- November 17, 2017 at 11:25 am
I’m working on a project which delivers dailies as DNX36 from resolve and separate sound with multiple tracks. A1 is the mix and that’s the only track the editor normally wants to work with, so I’ve been autosyncing video+audio in Avid by selecting audio range A1-A1. He only has 1 track in sub clips, but can match back to the rest of the audio tracks if he needs to.
But… when the time comes that I’ll turn over to sound mix… I’m assuming they will need all the tracks. We only have A1 in the timeline. I was wondering how this is done – whether there is an AAF setting I can select so they get access to all the tracks?
Thank you very much,
- November 17, 2017 at 7:12 pm
Talk to the sound facitlity and see what they say. If the editor only worked with one track, then what will need to happen is a full audio conform. Meaning, they’ll need something like the AAF, and ALL of the audio stems. But I’m not 100% positive…you’ll have to ask them. But this is a process that will take a bit on the sound end to deal with.
I work on shows where we have all the isos, and drop in ALL the audio onto the timeline, and only use what we need. But we are mandated to do this as it makes it easier and faster for the audio mix to deal with. Often, what the editor wants and what is best for a smooth post solution isn’t the same thing, so they might have to just deal with putting in all the audio tracks. That’s part of editing. Sorry, I get snarky when editors go “I want to work this way,” instead of the way that makes post smooth.
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- November 17, 2017 at 7:37 pm
That is a very common workflow. Usually, this means sound editorial will do a conform. Pro Tools has an ‘expand tracks’ option which can do a multichannel conform from single channel cuts in a timeline (you hand them your cut as AAF plus media, they ingest ALL original BWF files with all tracks, they can make PT link any event to all matching tracks).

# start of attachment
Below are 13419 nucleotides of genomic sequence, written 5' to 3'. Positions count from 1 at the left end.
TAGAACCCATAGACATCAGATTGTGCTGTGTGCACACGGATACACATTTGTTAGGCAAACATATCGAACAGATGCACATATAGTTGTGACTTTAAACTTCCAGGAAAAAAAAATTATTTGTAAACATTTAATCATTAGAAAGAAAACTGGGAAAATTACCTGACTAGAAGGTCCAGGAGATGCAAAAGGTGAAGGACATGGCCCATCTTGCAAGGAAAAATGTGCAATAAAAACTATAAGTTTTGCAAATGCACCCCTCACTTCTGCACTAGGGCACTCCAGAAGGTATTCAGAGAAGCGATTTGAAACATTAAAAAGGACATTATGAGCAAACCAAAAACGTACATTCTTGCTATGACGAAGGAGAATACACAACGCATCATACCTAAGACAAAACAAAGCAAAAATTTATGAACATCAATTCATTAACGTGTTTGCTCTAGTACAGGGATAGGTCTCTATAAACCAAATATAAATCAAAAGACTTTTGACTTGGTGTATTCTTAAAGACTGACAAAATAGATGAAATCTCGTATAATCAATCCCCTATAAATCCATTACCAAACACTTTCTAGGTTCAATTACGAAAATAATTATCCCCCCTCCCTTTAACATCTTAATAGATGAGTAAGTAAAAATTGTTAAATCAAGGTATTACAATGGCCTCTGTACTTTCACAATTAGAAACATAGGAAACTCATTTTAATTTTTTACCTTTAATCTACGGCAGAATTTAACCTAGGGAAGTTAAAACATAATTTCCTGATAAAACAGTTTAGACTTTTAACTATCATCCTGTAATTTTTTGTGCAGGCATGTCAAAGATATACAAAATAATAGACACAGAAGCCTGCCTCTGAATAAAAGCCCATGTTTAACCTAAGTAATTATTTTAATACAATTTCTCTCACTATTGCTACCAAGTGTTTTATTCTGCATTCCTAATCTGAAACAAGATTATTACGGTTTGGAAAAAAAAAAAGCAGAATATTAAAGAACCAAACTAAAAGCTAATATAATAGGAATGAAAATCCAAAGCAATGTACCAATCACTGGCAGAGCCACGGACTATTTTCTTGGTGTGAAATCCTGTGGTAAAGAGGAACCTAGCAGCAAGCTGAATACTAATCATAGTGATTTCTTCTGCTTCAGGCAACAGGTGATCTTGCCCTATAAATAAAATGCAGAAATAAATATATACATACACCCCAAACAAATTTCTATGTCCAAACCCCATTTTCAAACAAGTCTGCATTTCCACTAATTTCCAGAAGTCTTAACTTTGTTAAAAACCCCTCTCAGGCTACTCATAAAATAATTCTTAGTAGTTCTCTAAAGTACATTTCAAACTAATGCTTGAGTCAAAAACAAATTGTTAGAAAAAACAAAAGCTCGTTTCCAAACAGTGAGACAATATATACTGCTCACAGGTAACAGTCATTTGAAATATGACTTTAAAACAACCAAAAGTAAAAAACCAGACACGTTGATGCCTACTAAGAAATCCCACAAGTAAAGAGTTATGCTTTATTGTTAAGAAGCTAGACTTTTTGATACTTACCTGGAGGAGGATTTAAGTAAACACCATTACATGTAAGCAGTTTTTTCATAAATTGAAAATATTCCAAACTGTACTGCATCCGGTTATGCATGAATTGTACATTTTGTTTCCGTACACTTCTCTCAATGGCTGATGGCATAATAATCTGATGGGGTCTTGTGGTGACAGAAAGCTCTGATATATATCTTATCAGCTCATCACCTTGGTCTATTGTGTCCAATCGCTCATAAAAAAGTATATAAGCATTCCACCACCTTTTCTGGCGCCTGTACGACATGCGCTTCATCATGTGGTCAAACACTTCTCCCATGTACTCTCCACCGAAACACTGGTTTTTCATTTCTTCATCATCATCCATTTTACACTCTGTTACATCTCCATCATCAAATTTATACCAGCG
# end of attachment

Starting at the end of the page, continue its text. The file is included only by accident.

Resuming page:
Alternatively, some sound editors prefer to use external applications like Virtual Katy, Conformalizer or EdiLoad. In that case, you may need to hand them over a sound EDL on top of your ‘normal’ export.
- November 19, 2017 at 6:44 pm
Echoing what Shane and Job said. You don’t need to provide them with all the ISOs. Some sound houses will try to get you to do that. That said, if you’re the picture assistant, it’s their job to do the sound conform. That’s what the sound house will do in preparation of the sound dub, and the dialogue editor will clean up the tracks as necessary.
You’ll want to double check that the sound metadata has been entered correctly to your master clips that have been delivered. By default, Resolve assigns sound timecode to the Aux TC1 column. Your dailies lab or DIT will typically copy that data to the Sound TC column so that when you create your sound EDLs, you can set your EDL to use that Sound TC instead of Start TC and Sound Roll data instead of tape to create your sound EDL.
You’ve already started, but it’s also worth checking how the sound department will want sound rolls labelled. For example, the 788T by default creates sound roll names by date. For example, today is November 19th, 2017, so that sound roll would be label Y17M11D19. Personally, I hate this and many sound houses do to. I find, if possible I ask my sound recordist to label sound rolls as SR001, SR002. It makes sound rolls easy to identify.
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- November 27, 2017 at 9:48 am
Thanks everyone! This has been incredibly helpful.
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